Justin Randall Timberlake was born on January 31, 1981, in Memphis, Tennessee, to Lynn (Bomar) and Randall Timberlake, whose own father was a Baptist minister. At the age of 11, he appeared on the show Star Search (1983), and even though he didn't win, it didn't dampen his ambitions. He also appeared on The All New Mickey Mouse Club (1989), where his costars included Britney Spears, Ryan Gosling, Keri Russell, Christina Aguilera and future band-mate J.C. Chasez. At age 14, Justin became a member of the boy band *NSYNC. In 1998, the group released their self-titled debut album. They became a big hit with fans and made a place for themselves in the music world with a succession of big-selling albums. In the beginning of 2002, Justin spent time working on and writing songs for his debut solo album. During this time, he broke up with his longtime girlfriend, Britney Spears. The release of the solo album, titled "Justified", came in November of 2002. Songs from his solo album include: "Like I Love You", "Cry Me A River" and "Rock Your Body". Timberlake has branched out into an acting career, having most recently starred in The Social Network (2010), Friends with Benefits (2011), and Trouble with the Curve (2012).
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  • James Corden

    James CordenBiggie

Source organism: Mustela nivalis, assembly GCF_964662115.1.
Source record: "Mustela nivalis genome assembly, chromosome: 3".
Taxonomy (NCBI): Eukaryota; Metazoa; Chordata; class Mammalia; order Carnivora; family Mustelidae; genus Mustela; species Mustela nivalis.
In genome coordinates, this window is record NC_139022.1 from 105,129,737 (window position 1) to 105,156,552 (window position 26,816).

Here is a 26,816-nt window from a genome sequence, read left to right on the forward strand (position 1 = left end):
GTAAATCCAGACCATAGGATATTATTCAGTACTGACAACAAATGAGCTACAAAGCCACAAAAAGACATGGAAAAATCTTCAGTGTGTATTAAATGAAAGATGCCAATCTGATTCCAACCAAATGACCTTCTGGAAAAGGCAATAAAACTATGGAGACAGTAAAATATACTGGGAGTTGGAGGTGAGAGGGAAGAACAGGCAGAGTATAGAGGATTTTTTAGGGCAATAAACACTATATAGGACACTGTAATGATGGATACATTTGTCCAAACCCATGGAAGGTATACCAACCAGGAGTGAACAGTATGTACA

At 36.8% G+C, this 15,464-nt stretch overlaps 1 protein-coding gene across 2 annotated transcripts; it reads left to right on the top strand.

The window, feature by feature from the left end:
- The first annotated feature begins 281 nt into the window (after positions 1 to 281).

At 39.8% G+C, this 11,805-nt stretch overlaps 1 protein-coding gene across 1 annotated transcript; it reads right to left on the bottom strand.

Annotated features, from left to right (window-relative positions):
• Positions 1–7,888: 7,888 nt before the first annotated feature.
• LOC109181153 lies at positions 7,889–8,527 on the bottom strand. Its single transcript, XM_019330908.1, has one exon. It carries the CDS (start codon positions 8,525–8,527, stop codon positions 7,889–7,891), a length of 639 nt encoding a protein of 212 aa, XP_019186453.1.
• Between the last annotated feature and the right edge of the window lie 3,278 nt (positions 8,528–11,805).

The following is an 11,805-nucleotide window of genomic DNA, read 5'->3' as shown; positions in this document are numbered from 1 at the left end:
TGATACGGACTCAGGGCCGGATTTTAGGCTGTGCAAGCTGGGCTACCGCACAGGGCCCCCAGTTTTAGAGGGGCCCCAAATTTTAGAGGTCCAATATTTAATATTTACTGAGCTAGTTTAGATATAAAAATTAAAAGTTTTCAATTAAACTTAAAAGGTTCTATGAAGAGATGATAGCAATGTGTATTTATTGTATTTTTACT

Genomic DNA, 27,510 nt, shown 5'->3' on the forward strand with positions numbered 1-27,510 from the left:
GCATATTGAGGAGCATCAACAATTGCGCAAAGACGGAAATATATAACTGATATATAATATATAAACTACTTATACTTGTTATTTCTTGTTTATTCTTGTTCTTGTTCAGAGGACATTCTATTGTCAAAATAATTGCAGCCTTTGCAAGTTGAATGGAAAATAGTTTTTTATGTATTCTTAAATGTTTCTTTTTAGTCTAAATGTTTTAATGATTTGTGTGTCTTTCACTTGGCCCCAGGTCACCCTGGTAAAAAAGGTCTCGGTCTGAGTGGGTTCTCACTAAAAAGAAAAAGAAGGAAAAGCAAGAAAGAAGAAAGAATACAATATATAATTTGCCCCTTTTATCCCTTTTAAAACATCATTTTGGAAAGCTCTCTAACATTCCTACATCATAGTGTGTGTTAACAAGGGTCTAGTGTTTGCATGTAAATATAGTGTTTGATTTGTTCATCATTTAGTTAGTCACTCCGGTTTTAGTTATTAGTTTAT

Describing himself as the "chunky unit", James Kimberley Corden was born in Hillingdon, London and raised in Buckinghamshire, the son of Margaret (Collins), a social worker, and Malcolm Corden, a musician. He studied drama at the Jackie Palmer Stage School before going on to Holmer Green Senior School, near High Wycombe. However, he admits that he had very little academic ambition and turned to acting, making his screen debut in the monochrome Shane Meadows film Twenty Four Seven (1997). After taking small roles in television drama series, he landed his first notable role as the teenage member of a slimming club in the British TV comedy-drama Fat Friends (2000). Shortly afterwards, he appeared on the London stage in Alan Bennett's play "The History Boys", taking part in its subsequent international tour, as well as the cinema adaptation. Whilst working on Fat Friends (2000), he met the Welsh actress Ruth Jones and, between them, they fashioned the sitcom (in which both also appear) Gavin & Stacey (2007), the big hit of the 2007 season, winning British Film Academy awards for them both as Best Comedy Show and for James as Best Comedy Actor. He also persuaded three of the erstwhile "History Boys" to make cameo appearances as Gavin's stag party friends. In 2011 he found fame as a stage actor in the acclaimed farce 'One Man, Two Guv'nors' transferring with it from London to Broadway, thus beginning Transatlantic success topped in 2015 when he became the host of CBS 'The Late, Late Show'.